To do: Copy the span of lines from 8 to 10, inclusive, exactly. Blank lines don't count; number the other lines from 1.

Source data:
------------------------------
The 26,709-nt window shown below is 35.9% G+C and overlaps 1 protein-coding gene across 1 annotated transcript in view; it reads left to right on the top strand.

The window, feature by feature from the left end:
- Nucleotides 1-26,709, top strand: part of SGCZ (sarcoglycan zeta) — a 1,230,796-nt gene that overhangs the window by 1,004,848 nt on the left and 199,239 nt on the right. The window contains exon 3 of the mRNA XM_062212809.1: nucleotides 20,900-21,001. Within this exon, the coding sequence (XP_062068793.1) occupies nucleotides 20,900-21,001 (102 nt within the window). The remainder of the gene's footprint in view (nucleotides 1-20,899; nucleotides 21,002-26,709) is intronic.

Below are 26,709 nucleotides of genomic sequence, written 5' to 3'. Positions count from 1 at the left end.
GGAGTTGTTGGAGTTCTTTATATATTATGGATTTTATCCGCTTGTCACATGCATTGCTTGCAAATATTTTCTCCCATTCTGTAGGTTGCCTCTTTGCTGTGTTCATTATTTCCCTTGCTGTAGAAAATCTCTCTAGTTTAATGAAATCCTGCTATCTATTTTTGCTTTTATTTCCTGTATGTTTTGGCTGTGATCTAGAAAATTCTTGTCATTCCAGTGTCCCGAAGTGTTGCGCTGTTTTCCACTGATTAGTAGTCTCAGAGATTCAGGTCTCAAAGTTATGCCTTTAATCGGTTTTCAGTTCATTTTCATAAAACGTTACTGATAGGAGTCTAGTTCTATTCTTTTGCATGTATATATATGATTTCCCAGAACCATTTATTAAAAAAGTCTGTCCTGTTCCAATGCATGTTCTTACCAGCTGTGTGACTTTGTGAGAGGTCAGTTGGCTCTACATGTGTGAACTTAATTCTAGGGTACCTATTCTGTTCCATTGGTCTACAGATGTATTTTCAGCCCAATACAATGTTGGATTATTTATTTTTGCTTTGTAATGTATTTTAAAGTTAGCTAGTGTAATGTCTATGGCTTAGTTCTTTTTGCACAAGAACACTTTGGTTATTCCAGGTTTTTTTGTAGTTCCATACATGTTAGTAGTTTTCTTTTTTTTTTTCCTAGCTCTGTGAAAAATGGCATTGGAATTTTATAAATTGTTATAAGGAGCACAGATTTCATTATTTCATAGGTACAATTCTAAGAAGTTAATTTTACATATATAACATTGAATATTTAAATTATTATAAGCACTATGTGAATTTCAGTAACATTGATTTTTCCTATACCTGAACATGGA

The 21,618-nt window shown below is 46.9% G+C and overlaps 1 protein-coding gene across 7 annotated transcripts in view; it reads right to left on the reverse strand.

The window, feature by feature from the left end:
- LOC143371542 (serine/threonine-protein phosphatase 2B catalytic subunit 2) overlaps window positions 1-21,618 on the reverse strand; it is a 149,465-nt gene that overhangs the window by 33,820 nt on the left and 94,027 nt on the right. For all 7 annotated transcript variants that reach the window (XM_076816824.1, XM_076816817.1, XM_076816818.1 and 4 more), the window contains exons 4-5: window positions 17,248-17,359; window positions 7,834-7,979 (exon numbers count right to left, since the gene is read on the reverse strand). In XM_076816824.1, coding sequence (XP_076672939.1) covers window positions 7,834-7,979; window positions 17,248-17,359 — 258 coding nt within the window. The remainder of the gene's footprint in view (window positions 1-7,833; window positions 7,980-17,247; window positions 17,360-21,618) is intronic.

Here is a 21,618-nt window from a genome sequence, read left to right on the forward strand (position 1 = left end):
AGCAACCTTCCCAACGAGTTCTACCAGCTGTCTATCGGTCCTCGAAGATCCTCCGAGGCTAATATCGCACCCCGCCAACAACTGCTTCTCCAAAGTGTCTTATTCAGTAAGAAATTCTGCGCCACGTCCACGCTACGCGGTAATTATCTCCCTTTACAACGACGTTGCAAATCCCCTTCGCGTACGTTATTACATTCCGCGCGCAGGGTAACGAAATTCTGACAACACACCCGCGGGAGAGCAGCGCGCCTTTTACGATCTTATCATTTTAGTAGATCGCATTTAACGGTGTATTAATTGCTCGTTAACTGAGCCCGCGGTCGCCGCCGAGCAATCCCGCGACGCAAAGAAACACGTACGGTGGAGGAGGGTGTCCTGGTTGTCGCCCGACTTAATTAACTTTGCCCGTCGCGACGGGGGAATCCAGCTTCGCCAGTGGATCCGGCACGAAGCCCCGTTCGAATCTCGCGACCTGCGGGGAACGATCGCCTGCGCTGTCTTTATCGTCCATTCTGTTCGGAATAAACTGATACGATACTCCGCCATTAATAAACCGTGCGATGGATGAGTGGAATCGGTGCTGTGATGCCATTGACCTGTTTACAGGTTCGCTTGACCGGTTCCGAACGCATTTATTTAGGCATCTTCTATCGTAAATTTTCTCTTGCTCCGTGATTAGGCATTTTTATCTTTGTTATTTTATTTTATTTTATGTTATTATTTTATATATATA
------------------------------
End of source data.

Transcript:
- LOC143371542 (serine/threonine-protein phosphatase 2B catalytic subunit 2) overlaps window positions 1-21,618 on the reverse strand; it is a 149,465-nt gene that overhangs the window by 33,820 nt on the left and 94,027 nt on the right. For all 7 annotated transcript variants that reach the window (XM_076816824.1, XM_076816817.1, XM_076816818.1 and 4 more), the window contains exons 4-5: window positions 17,248-17,359; window positions 7,834-7,979 (exon numbers count right to left, since the gene is read on the reverse strand). In XM_076816824.1, coding sequence (XP_076672939.1) covers window positions 7,834-7,979; window positions 17,248-17,359 — 258 coding nt within the window. The remainder of the gene's footprint in view (window positions 1-7,833; window positions 7,980-17,247; window positions 17,360-21,618) is intronic.

Here is a 21,618-nt window from a genome sequence, read left to right on the forward strand (position 1 = left end):
AGCAACCTTCCCAACGAGTTCTACCAGCTGTCTATCGGTCCTCGAAGATCCTCCGAGGCTAATATCGCACCCCGCCAACAACTGCTTCTCCAAAGTGTCTTATTCAGTAAGAAATTCTGCGCCACGTCCACGCTACGCGGTAATTATCTCCCTTTACAACGACGTTGCAAATCCCCTTCGCGTACGTTATTACATTCCGCGCGCAGGGTAACGAAATTCTGACAACACACCCGCGGGAGAGCAGCGCGCCTTTTACGATCTTATCATTTTAGTAGATCGCATTTAACGGTGTATTAATTGCTCGTTAACTGAGCCCGCGGTCGCCGCCGAGCAATCCCGCGACGCAAAGAAACACGTACGGTGGAGGAGGGTGTCCTGGTTGTCGCCCGACTTAATTAACTTTGCCCGTCGCGACGGGGGAATCCAGCTTCGCCAGTGGATCCGGCACGAAGCCCCGTTCGAATCTCGCGACCTGCGGGGAACGATCGCCTGCGCTGTCTTTATCGTCCATTCTGTTCGGAATAAACTGATACGATACTCCGCCATTAATAAACCGTGCGATGGATGAGTGGAATCGGTGCTGTGATGCCATTGACCTGTTTACAGGTTCGCTTGACCGGTTCCGAACGCATTTATTTAGGCATCTTCTATCGTAAATTTTCTCTTGCTCCGTGATTAGGCATTTTTATCTTTGTTATTTTATTTTATTTTATGTTATTATTTTATATATATA